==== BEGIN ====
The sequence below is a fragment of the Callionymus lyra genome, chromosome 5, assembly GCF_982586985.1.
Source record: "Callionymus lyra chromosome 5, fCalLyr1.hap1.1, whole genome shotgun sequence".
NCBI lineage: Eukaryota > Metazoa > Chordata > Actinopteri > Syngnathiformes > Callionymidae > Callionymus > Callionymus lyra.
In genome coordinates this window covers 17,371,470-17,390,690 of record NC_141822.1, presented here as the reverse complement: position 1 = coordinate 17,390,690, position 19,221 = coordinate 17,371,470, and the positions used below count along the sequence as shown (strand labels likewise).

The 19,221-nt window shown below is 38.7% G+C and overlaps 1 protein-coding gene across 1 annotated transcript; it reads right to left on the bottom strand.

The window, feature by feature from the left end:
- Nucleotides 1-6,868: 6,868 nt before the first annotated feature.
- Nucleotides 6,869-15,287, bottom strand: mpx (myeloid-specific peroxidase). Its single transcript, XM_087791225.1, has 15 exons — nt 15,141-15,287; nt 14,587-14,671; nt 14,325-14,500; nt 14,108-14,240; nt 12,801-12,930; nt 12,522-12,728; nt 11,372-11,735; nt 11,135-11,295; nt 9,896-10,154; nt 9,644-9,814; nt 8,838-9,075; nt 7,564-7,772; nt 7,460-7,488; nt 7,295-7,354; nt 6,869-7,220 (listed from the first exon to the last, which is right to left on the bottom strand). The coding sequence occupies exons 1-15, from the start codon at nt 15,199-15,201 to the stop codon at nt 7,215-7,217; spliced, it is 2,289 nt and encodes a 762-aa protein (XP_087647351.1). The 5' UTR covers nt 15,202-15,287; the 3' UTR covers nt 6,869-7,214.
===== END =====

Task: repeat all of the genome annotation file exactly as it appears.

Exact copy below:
The sequence below is a fragment of the Callionymus lyra genome, chromosome 5, assembly GCF_982586985.1.
Source record: "Callionymus lyra chromosome 5, fCalLyr1.hap1.1, whole genome shotgun sequence".
NCBI lineage: Eukaryota > Metazoa > Chordata > Actinopteri > Syngnathiformes > Callionymidae > Callionymus > Callionymus lyra.
In genome coordinates this window covers 17,371,470-17,390,690 of record NC_141822.1, presented here as the reverse complement: position 1 = coordinate 17,390,690, position 19,221 = coordinate 17,371,470, and the positions used below count along the sequence as shown (strand labels likewise).

The 19,221-nt window shown below is 38.7% G+C and overlaps 1 protein-coding gene across 1 annotated transcript; it reads right to left on the bottom strand.

The window, feature by feature from the left end:
- Nucleotides 1-6,868: 6,868 nt before the first annotated feature.
- Nucleotides 6,869-15,287, bottom strand: mpx (myeloid-specific peroxidase). Its single transcript, XM_087791225.1, has 15 exons — nt 15,141-15,287; nt 14,587-14,671; nt 14,325-14,500; nt 14,108-14,240; nt 12,801-12,930; nt 12,522-12,728; nt 11,372-11,735; nt 11,135-11,295; nt 9,896-10,154; nt 9,644-9,814; nt 8,838-9,075; nt 7,564-7,772; nt 7,460-7,488; nt 7,295-7,354; nt 6,869-7,220 (listed from the first exon to the last, which is right to left on the bottom strand). The coding sequence occupies exons 1-15, from the start codon at nt 15,199-15,201 to the stop codon at nt 7,215-7,217; spliced, it is 2,289 nt and encodes a 762-aa protein (XP_087647351.1). The 5' UTR covers nt 15,202-15,287; the 3' UTR covers nt 6,869-7,214.